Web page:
Do you think you have a condition that may affect your travel plans?  

Travel Insurance for Medical Emergencies

Travel insurance helps you prepare for accidents or medical emergencies.  However, unstable pre-existing conditions are a major reason travel insurance claims aren’t paid out.

Age, trip length and the stability of your condition before leaving on the trip, are all factors which impact coverage, so make sure you have the right coverage for your needs.

Here are a few reasons a condition would be considered unstable. (You’ll need to read your policy wording for a full definition.) If recently:

  • Your condition has worsened or you experienced new symptoms
  • You’ve received new medical treatment prescribed or recommended by a doctor
  • You’ve had an increase or decrease in medication dosage
  • You’ve had a change in medication type or treatment
  • You’ve received a new diagnosis

What You Should Know About Pre-Existing Conditions

The following example demonstrates why it’s so important to understand pre-existing conditions:

37-year-old Thom* travelled to Portland for two months on an extended trip. He had a history of Diabetes and while there, had severe nausea and dizziness. Thom was taken to the hospital, where tests determined his blood glucose levels were too low. He was stabilized and discharged the same day.

PRE-EXISTING CONDITION TRAVEL INSURANCE

However, Thom’s claim was ultimately denied for two reasons: (1) Thom had seen a doctor for his diabetes multiple times within the stability period, just prior to leaving.

(2) The doctor prescribed a new form of treatment for his diabetes; therefore his condition wasn’t stable before leaving for Portland. As a result, Thom had to pay $11,226.16 out of his own pocket to cover his US medical bills.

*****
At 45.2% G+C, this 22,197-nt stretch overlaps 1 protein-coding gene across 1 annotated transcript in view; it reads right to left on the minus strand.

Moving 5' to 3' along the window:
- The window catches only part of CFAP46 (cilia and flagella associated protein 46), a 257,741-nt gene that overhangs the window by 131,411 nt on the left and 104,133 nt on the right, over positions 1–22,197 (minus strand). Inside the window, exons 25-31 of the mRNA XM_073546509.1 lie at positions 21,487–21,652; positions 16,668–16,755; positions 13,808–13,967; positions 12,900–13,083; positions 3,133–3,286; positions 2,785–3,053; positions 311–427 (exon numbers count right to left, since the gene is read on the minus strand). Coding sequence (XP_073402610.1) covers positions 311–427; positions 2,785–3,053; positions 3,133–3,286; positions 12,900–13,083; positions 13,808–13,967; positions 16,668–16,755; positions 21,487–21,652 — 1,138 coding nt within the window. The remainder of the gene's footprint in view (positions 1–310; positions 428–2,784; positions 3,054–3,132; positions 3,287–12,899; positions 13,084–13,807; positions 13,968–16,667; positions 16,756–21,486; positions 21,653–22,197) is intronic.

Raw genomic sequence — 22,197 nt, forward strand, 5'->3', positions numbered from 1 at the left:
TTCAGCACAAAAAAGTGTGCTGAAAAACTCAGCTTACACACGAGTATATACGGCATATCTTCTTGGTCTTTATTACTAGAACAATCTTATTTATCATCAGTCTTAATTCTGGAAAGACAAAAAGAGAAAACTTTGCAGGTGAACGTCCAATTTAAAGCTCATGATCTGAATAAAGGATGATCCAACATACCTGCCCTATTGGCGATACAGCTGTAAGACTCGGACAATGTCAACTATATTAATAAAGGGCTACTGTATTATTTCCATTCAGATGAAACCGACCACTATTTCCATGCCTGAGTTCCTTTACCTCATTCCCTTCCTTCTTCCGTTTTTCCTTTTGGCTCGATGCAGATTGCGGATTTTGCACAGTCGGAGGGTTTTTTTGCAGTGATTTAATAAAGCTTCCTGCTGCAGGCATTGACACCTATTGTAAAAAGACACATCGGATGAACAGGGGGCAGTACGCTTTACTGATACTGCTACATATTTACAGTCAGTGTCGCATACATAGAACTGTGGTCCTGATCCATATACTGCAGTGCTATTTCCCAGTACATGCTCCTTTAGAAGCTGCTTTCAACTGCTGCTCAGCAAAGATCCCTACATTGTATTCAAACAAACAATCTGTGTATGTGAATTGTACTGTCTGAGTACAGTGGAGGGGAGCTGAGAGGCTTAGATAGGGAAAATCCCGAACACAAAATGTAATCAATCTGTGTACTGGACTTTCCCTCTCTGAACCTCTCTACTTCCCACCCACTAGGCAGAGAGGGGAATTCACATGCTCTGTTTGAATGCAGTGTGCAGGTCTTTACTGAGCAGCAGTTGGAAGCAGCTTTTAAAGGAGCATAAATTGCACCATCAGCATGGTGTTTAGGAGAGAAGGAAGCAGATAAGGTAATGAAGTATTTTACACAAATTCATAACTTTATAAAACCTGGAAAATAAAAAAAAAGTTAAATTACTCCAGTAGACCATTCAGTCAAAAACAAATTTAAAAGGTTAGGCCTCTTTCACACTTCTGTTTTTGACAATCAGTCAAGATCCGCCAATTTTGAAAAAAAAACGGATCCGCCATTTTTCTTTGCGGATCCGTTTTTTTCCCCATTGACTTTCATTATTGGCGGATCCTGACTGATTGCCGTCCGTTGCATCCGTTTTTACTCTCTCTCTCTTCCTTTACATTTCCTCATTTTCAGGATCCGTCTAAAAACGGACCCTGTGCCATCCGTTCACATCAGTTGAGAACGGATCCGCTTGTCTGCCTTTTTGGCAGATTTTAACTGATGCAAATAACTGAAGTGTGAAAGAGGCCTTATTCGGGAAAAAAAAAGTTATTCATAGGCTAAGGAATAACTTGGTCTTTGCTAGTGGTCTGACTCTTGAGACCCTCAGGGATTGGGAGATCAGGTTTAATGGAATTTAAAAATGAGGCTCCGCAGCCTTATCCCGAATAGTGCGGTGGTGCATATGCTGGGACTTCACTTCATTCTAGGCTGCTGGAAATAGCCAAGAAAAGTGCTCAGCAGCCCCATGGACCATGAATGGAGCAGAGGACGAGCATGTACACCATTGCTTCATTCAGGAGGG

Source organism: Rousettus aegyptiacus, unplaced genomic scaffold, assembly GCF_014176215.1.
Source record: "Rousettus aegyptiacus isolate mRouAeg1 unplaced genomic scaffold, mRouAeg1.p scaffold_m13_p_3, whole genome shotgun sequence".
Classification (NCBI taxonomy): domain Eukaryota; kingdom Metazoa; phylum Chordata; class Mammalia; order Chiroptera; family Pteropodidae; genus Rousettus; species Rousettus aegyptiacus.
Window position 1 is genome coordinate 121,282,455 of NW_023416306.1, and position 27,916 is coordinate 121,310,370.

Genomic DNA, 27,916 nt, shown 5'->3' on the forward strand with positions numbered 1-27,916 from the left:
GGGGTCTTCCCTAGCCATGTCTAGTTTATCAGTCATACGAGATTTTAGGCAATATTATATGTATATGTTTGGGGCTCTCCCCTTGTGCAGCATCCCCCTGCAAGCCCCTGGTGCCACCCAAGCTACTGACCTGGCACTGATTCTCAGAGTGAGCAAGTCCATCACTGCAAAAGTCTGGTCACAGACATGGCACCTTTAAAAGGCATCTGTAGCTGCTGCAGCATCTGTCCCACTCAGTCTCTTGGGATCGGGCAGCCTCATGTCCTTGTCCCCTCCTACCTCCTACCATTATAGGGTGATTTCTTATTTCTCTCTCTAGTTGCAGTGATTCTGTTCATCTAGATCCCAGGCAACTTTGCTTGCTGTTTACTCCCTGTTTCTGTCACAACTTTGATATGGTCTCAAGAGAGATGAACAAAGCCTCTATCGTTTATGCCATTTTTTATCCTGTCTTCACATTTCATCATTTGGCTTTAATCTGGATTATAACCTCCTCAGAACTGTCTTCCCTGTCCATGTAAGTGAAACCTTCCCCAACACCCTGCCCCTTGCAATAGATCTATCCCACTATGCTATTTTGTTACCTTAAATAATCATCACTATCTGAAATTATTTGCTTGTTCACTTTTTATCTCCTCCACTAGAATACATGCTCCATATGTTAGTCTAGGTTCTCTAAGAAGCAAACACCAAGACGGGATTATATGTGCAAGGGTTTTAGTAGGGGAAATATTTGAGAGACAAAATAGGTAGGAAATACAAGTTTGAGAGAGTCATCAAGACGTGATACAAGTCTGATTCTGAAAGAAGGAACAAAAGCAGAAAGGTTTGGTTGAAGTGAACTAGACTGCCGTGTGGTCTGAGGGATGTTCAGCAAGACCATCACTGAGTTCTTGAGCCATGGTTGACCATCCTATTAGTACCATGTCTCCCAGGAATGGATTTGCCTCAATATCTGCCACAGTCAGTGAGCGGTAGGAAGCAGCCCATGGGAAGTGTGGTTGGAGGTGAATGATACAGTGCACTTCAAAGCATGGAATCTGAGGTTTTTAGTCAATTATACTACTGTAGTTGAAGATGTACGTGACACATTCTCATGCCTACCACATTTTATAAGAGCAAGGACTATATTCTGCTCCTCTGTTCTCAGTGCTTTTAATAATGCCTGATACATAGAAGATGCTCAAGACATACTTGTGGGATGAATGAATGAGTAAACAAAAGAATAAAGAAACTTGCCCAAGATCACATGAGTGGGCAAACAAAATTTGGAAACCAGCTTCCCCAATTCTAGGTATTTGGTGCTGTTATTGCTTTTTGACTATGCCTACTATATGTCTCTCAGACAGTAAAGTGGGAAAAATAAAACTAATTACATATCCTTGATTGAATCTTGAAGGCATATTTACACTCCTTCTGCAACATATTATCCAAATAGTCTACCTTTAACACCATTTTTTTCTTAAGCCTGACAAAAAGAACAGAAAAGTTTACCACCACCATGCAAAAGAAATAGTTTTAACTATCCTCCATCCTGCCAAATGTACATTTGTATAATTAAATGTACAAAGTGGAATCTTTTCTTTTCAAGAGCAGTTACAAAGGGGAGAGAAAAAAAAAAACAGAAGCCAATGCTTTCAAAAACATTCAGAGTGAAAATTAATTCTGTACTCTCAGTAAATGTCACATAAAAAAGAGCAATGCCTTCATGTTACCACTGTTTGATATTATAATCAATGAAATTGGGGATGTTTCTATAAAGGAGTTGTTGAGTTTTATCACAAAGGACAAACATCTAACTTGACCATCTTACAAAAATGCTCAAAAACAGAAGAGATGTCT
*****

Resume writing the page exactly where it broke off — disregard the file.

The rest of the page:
Don’t let something like this happen to you. If you think you may have an unstable pre-existing condition that could impact your travels, be sure to speak to your insurance broker. He/she can help you determine the right coverage for your specific needs.

* Changed to respect customer privacy

Safe and happy travels,

Melissa

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  • Anne

    im planning a trip to Arizona for jan and February. I will need medical coverage.
    I did have angina and do take heart medicine which keeps me stable. I also have been undergoing some tests for my stomach,but as yet nothing has come to surface.. I need to know what coverage I need and the cost approximately. Thank you

    • Melissa

      Hi Anne,

      We would recommend emergency medical coverage first and foremost; you should also consider trip interruption/cancellation which will cover prepaid costs like airfare, hotels, and tours in the event you can’t go on your trip.

      Here’s a list of benefits you should be looking for in a good emergency medical travel insurance policy: http://blog.tugo.com/en/blog/travel-medical-insurance-whats-does-your-plan-cover/

      And here’s some more information on trip interruption/cancellation; it also includes a list of situations that would be covered e.g., family medical emergency, schedule change or delay with your airline, etc. http://blog.tugo.com/en/blog/all-about-trip-cancellationinterruption-travel-insurance/

      Another good thing to know: if you’re over 59, you may be required to answer a medical health questionnaire which will determine your coverage and cost. We don’t mean to give you more things to read, but we’re sure you’ll find this blog post very helpful. It breaks down pre-existing conditions and stability clauses: http://blog.tugo.com/en/blog/travel-medical-insurance-for-seniors/

      If you’d like to talk to one of our Licensed Insurance Advisors and get more information, you can call 1-855-929-TUGO or email info@tugo.com. Here’s when our call centre is open: https://www.tugo.com/en/company/contact-us/

      Have a fantastic trip to Arizona (we’d love to see the Grand Canyon!) and do let us know if you need anything else. Take care!

      Melissa